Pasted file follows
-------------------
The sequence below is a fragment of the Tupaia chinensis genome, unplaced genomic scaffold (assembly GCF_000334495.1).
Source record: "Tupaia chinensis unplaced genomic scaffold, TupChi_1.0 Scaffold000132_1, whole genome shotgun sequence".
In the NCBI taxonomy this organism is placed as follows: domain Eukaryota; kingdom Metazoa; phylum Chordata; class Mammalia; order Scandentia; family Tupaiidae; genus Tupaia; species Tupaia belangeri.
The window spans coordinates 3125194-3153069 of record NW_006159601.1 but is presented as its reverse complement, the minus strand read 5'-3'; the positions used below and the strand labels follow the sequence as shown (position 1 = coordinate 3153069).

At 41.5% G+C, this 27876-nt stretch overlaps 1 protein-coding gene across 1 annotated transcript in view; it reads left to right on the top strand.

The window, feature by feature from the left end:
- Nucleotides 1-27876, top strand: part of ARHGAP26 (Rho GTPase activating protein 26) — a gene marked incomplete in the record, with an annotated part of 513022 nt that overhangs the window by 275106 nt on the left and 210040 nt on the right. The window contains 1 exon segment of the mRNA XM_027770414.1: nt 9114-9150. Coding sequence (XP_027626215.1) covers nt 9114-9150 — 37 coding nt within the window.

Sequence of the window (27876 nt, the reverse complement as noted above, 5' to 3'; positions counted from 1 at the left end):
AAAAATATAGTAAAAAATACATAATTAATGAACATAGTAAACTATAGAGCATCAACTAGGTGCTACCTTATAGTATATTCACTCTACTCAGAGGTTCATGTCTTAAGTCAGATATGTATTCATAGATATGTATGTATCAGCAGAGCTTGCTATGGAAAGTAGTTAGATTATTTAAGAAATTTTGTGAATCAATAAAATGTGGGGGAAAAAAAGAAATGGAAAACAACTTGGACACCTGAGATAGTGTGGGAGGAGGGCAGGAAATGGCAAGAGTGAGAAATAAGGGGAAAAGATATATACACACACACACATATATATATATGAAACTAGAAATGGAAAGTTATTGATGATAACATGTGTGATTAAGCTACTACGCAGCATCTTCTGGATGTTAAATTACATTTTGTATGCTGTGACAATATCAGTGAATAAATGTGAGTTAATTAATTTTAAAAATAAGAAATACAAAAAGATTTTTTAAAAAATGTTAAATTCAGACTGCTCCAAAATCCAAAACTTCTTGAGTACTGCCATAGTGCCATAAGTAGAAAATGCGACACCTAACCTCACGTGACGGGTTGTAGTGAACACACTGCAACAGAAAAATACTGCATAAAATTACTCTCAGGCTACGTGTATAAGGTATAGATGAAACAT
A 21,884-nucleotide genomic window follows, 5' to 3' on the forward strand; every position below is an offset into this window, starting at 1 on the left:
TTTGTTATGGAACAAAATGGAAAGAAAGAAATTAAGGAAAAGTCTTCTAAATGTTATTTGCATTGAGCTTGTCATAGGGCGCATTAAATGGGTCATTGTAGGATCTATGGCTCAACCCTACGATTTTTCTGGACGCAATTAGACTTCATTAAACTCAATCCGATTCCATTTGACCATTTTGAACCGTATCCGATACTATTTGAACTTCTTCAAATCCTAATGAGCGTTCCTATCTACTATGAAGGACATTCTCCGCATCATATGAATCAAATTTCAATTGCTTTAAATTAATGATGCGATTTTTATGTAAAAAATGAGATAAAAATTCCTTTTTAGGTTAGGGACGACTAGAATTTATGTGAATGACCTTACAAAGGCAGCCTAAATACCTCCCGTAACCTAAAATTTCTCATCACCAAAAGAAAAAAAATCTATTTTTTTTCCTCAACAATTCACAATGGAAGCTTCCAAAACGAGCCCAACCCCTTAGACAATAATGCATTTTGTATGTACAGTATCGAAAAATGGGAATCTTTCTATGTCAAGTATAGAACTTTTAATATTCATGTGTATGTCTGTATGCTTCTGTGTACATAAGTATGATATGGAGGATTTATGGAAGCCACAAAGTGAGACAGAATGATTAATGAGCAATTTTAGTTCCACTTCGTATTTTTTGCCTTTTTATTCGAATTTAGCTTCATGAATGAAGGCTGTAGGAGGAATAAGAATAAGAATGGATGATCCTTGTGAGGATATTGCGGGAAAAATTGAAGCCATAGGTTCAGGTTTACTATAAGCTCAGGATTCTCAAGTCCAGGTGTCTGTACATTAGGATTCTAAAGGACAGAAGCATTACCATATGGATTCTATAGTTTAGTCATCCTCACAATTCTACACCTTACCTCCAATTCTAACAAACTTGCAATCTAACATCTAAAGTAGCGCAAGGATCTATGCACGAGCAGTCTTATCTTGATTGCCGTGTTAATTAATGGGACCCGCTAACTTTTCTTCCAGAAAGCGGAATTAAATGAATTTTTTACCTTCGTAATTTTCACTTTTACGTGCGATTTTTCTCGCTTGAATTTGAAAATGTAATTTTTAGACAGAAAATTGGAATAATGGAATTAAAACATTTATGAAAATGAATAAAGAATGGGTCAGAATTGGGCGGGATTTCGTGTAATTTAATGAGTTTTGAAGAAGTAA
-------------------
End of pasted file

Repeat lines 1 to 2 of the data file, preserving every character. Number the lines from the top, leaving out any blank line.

The sequence below is a fragment of the Tupaia chinensis genome, unplaced genomic scaffold (assembly GCF_000334495.1).
Source record: "Tupaia chinensis unplaced genomic scaffold, TupChi_1.0 Scaffold000132_1, whole genome shotgun sequence".